Vigilance is the essence of nursing

  • Nelouise Geyer Public Services International


A child with pneumonia was accidentally strangled with his infusion line in his oxygen tent. The charge nurse was completing the handover report for the night shift at the time of the incident, when the infant’s parents alerted her and went to the room of the baby. The baby was resuscitated, but suffered brain damage and died shortly thereafter. The registered nurse in charge of the ward at the time of the incident and the nursing auxiliary who left the room just before the parents discovered the line around the baby’s neck gave evidence at the inquest which followed. Before the incident, the nursing auxiliary was busy in the room in which the baby lay, making the bed of another patient who had been discharged. The light of the room was switched off, and only the light from the corridor shone into the room. The nursing auxiliary reported that she had observed the baby through the closed oxygen tent while passing by the cot. The baby moved his hand and the nurse assumed that he was fine.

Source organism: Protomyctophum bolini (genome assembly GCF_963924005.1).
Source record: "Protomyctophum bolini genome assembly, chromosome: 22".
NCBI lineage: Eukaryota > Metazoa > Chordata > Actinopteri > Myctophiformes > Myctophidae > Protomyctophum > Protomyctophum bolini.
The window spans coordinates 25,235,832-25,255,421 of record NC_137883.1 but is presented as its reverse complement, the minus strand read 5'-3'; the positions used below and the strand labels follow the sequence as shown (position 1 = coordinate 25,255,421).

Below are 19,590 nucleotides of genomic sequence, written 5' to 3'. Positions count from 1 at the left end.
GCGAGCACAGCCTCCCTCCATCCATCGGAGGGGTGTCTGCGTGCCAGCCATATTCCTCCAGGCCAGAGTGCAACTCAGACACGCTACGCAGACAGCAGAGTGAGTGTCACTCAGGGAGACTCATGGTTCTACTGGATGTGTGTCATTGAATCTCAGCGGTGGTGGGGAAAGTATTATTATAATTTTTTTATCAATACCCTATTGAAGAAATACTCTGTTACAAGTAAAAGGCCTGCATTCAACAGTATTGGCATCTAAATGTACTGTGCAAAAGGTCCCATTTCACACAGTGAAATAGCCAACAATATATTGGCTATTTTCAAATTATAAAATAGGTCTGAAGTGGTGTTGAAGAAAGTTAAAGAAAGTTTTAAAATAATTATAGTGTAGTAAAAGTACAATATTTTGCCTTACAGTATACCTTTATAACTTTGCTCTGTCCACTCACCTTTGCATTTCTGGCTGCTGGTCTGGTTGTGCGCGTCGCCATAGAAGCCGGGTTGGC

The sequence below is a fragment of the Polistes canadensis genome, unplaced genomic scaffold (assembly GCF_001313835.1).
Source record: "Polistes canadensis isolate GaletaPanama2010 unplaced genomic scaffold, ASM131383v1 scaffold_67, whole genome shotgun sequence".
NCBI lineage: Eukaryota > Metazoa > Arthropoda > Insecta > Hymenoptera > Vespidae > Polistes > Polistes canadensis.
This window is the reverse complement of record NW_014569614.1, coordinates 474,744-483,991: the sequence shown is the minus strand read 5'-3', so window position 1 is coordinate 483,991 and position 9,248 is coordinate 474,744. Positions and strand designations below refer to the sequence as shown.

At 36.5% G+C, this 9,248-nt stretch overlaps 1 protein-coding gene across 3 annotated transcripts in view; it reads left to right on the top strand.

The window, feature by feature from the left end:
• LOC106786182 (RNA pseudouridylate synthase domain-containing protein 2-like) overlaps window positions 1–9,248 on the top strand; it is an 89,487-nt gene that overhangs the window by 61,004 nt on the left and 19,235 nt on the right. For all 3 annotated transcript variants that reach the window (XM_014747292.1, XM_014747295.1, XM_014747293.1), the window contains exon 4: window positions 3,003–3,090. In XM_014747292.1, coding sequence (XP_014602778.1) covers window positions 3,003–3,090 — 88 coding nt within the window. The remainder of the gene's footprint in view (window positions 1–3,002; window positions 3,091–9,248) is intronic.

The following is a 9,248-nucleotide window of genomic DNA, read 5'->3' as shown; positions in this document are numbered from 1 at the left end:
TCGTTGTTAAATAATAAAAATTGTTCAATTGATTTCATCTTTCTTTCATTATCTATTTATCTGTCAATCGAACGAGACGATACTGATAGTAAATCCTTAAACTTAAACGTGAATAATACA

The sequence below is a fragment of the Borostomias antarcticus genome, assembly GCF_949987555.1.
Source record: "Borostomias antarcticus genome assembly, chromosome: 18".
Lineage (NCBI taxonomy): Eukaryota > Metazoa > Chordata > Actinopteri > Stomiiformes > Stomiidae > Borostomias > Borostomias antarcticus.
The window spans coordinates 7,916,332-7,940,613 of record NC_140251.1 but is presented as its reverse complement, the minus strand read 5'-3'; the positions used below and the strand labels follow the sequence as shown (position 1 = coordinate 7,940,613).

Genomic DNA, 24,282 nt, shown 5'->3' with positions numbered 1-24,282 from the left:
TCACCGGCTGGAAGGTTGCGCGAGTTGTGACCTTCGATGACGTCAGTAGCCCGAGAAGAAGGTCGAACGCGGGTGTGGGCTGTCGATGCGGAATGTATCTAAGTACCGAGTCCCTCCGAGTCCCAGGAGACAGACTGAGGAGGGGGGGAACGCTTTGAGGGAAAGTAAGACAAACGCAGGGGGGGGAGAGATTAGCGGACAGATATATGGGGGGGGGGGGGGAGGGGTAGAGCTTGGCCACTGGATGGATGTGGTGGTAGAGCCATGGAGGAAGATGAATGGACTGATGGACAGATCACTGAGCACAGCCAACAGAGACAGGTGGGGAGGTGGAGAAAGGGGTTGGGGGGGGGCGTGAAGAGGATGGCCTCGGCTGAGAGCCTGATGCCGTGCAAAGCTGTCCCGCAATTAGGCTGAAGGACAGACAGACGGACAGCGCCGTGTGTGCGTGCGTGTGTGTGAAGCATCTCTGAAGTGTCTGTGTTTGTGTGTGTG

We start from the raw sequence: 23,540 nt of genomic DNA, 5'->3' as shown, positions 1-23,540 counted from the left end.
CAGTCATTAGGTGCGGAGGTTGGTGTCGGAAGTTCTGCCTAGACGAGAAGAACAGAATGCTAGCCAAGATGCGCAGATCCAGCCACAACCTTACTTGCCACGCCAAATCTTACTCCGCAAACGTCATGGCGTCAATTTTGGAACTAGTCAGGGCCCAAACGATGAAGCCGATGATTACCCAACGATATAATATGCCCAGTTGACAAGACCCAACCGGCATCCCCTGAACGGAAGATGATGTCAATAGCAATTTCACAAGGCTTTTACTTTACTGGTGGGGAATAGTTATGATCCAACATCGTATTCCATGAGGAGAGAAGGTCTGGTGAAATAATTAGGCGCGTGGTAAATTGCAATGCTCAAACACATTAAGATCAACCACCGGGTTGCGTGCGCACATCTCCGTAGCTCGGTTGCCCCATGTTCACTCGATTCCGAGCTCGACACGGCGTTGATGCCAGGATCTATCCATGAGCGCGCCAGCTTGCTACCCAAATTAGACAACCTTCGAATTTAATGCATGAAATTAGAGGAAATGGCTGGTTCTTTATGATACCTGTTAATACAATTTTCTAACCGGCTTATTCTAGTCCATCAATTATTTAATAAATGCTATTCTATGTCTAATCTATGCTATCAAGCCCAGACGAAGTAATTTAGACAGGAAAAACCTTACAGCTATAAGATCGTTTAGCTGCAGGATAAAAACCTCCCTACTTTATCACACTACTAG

Author Biography

Nelouise Geyer, Public Services International
HIV & AIDS Coordinator, Southern Africa Public Services International
Case Studies